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Keywords:

  • protein dynamics;
  • molecular dynamics simulation;
  • B3 domain of protein G;
  • NMR spin relaxation;
  • generalized order parameter;
  • starting structure;
  • autocorrelation function;
  • force field;
  • hydrogen bond

Abstract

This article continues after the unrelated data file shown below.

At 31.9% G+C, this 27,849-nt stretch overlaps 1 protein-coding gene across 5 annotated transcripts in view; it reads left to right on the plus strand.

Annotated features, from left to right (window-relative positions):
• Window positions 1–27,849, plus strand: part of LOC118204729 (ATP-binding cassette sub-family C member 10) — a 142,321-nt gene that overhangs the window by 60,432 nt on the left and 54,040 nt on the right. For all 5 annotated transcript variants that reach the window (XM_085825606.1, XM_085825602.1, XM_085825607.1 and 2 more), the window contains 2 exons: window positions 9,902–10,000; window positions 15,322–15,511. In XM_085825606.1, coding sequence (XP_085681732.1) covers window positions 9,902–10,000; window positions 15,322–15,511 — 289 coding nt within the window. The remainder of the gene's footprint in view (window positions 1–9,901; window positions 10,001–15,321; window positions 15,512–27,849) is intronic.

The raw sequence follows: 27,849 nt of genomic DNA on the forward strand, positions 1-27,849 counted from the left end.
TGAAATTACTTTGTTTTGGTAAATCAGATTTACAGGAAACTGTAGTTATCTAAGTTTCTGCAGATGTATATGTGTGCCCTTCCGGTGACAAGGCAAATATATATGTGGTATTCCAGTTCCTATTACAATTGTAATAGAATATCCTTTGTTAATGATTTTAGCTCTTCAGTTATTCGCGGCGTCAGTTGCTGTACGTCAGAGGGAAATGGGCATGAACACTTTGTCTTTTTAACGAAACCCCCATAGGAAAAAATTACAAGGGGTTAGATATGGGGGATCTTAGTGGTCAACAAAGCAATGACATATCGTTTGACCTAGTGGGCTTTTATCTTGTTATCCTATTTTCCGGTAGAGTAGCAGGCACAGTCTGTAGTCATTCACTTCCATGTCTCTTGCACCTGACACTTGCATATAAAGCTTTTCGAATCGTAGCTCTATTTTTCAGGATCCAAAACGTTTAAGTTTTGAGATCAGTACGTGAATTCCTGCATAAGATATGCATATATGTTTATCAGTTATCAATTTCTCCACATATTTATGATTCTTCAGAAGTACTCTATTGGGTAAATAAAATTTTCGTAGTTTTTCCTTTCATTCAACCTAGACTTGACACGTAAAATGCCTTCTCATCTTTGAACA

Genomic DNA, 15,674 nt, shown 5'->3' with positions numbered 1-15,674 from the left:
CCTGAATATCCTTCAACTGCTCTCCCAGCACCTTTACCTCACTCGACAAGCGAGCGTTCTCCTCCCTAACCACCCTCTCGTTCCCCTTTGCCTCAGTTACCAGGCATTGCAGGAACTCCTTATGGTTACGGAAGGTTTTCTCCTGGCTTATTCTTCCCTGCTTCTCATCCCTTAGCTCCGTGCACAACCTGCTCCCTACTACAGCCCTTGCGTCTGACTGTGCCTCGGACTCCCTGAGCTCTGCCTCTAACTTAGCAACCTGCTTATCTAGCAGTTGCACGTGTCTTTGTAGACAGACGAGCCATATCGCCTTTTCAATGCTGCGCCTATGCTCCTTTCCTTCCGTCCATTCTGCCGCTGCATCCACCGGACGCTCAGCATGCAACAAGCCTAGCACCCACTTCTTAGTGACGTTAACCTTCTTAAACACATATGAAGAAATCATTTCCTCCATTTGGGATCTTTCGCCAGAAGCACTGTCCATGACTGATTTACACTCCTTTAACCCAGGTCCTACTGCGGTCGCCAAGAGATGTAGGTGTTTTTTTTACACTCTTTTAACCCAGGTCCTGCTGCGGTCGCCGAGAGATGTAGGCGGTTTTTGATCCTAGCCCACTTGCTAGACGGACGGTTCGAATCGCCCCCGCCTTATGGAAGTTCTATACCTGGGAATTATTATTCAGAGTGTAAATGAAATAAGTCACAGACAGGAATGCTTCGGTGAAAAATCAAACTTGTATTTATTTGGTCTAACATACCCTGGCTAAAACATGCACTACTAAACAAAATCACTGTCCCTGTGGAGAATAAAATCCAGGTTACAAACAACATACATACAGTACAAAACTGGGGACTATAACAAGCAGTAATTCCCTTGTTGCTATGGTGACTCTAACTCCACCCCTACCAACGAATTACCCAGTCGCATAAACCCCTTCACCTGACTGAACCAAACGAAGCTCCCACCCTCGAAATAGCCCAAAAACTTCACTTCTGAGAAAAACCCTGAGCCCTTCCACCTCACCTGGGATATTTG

Factors affecting the accuracy of molecular dynamics (MD) simulations are investigated by comparing generalized order parameters for backbone NH vectors of the B3 immunoglobulin-binding domain of streptococcal protein G (GB3) derived from simulations with values obtained from NMR spin relaxation (Yao L, Grishaev A, Cornilescu G, Bax A, J Am Chem Soc 2010;132:4295-4309.). Choices for many parameters of the simulations, such as buffer volume, water model, or salt concentration, have only minor influences on the resulting order parameters. In contrast, seemingly minor conformational differences in starting structures, such as orientations of sidechain hydroxyl groups, resulting from applying different protonation algorithms to the same structure, have major effects on backbone dynamics. Some, but not all, of these effects are mitigated by increased sampling in simulations. Most discrepancies between simulated and experimental results occur for residues located at the ends of secondary structures and involve large amplitude nanosecond timescale transitions between distinct conformational substates. These transitions result in autocorrelation functions for bond vector reorientation that do not converge when calculated over individual simulation blocks, typically of length similar to the overall rotational diffusion time. A test for convergence before averaging the order parameters from different blocks results in better agreement between order parameters calculated from different sets of simulations and with NMR-derived order parameters. Thus, MD-derived order parameters are more strongly affected by transitions between conformational substates than by fluctuations within individual substates themselves, while conformational differences in the starting structures affect the frequency and scale of such transitions. Proteins 2013. © 2012 Wiley Periodicals, Inc.